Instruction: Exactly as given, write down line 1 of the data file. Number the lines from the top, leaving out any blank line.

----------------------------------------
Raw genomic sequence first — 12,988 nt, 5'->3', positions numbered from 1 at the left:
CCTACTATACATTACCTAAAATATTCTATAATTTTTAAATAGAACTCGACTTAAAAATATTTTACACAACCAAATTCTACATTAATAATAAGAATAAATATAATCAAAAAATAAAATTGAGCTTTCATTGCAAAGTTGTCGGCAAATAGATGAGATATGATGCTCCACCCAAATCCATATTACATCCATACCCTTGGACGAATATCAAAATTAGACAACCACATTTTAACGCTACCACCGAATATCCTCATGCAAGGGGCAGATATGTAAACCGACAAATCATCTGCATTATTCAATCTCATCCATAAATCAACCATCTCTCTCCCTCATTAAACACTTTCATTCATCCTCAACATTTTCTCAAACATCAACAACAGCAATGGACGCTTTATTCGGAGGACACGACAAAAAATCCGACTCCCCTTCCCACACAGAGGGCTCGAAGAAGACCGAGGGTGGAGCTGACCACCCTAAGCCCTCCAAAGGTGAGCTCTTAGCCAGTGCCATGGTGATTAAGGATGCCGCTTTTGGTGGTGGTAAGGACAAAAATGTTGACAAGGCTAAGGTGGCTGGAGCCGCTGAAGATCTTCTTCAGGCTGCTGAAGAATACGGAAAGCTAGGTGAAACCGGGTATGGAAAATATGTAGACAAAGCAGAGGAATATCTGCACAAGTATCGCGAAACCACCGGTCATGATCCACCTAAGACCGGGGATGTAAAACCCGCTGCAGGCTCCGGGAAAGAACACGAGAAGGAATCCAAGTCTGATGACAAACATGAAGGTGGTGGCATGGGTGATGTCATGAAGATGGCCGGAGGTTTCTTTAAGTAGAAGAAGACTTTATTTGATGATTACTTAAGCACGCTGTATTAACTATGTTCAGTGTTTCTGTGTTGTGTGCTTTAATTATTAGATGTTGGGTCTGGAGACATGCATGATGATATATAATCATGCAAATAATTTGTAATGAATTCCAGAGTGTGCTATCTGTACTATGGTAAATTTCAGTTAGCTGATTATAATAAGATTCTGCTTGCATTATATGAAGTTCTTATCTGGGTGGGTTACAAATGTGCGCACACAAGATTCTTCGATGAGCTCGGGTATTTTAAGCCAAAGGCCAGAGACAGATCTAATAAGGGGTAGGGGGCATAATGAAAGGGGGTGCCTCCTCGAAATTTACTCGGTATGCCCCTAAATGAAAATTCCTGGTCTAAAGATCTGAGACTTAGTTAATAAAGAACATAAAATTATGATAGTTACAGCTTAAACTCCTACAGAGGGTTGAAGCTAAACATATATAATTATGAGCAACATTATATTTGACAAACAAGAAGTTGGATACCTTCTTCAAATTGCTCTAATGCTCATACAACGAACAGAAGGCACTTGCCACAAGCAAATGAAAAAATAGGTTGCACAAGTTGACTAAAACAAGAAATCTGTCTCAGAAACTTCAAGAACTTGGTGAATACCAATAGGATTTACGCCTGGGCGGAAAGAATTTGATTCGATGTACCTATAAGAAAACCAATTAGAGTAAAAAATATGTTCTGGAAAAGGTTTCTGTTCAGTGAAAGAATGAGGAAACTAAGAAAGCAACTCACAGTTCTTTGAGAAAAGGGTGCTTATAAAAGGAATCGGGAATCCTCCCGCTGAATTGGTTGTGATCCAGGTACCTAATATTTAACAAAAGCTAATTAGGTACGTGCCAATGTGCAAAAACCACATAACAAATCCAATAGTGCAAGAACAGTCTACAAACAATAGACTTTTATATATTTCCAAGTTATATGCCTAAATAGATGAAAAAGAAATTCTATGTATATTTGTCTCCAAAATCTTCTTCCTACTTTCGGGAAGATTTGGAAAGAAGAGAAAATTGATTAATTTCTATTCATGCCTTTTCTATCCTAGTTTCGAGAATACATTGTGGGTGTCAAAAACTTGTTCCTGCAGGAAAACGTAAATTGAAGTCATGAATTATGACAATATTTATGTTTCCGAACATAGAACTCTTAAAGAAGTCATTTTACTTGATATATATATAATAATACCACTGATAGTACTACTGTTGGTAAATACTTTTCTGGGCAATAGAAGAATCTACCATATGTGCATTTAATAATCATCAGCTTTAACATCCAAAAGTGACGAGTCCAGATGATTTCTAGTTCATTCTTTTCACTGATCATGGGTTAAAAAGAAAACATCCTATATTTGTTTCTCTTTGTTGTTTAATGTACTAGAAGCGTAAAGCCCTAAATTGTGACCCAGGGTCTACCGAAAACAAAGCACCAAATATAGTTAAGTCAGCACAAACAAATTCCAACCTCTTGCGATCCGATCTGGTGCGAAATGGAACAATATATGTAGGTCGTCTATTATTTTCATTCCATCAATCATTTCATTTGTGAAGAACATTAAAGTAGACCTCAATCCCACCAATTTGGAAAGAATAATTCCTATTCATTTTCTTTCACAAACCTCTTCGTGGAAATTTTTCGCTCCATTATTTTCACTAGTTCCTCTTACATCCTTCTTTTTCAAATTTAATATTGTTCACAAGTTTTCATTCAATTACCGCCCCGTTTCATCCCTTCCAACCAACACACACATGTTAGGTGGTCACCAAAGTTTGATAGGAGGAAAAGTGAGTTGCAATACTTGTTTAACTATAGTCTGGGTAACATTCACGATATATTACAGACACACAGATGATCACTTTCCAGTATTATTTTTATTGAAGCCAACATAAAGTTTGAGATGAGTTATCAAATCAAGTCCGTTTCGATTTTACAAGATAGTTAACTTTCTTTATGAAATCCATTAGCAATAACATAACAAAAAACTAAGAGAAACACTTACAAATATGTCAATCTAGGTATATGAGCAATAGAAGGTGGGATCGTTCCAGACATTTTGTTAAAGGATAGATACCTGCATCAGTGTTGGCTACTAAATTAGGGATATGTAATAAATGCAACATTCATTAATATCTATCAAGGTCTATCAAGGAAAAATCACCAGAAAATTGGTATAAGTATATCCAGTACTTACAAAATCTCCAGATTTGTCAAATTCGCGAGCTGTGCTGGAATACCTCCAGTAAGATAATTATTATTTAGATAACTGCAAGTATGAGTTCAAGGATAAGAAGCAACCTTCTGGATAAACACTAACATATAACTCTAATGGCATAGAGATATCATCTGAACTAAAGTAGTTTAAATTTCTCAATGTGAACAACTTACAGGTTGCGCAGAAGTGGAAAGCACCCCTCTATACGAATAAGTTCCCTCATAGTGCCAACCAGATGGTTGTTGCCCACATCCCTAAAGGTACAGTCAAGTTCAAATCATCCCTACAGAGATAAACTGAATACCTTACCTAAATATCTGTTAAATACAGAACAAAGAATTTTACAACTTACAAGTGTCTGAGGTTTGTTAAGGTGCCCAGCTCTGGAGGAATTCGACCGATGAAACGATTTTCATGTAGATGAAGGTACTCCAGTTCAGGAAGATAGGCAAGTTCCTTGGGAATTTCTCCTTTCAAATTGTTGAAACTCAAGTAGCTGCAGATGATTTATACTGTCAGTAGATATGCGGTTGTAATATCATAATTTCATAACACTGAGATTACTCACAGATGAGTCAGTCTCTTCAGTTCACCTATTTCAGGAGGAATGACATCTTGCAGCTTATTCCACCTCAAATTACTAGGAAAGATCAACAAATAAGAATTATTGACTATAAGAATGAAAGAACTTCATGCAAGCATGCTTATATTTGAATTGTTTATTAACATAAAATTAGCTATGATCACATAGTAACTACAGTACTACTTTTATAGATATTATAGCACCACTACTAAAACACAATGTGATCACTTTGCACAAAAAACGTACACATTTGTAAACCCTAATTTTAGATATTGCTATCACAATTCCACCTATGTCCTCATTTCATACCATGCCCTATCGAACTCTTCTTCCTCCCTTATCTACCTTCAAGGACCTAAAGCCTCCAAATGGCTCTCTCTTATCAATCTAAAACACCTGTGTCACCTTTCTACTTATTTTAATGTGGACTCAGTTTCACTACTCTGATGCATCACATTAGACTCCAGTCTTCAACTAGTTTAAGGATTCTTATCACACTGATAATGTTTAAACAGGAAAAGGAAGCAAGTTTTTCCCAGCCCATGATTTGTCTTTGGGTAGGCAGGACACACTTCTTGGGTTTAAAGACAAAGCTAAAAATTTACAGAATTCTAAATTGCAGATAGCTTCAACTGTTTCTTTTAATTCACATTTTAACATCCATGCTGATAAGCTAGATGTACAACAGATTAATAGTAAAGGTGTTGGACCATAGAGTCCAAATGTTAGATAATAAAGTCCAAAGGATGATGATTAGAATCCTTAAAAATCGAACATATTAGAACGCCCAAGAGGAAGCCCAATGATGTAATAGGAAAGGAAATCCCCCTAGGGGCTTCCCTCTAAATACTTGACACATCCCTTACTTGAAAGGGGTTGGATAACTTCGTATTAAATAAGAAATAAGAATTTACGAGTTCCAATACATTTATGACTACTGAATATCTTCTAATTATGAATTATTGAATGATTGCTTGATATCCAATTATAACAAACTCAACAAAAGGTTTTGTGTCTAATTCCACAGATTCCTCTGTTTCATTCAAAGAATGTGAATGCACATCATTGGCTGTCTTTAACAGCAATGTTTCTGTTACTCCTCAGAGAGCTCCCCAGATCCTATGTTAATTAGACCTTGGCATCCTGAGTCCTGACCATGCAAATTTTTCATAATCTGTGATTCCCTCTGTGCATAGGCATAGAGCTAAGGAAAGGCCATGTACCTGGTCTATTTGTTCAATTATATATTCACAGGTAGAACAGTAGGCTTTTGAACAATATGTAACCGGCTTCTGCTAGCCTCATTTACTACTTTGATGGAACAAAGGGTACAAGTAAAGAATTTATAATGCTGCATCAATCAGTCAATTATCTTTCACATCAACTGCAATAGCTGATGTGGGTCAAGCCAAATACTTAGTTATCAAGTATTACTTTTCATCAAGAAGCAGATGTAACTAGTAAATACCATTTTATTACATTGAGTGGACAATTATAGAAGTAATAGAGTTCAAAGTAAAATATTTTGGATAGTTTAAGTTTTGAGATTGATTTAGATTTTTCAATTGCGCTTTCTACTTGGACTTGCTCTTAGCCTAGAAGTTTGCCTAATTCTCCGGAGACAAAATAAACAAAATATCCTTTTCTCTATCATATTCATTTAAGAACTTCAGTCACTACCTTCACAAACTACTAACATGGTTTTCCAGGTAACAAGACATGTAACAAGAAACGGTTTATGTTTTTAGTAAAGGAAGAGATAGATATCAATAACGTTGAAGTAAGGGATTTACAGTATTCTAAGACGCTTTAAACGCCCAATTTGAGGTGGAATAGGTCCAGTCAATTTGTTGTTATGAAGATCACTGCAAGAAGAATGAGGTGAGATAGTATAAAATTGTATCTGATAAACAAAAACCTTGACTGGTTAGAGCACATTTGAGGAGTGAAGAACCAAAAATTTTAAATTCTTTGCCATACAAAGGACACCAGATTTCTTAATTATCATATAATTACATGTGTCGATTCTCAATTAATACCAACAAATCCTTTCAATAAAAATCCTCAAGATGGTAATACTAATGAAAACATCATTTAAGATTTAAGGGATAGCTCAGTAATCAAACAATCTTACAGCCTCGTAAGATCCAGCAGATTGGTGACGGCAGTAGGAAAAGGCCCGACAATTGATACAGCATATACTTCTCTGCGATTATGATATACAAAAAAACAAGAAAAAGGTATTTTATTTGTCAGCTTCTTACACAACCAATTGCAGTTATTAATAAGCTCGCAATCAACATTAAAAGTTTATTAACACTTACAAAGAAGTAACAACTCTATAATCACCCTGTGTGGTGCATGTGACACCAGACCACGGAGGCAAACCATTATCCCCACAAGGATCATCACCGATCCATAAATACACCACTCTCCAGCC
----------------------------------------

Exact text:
Raw genomic sequence first — 12,988 nt, 5'->3', positions numbered from 1 at the left: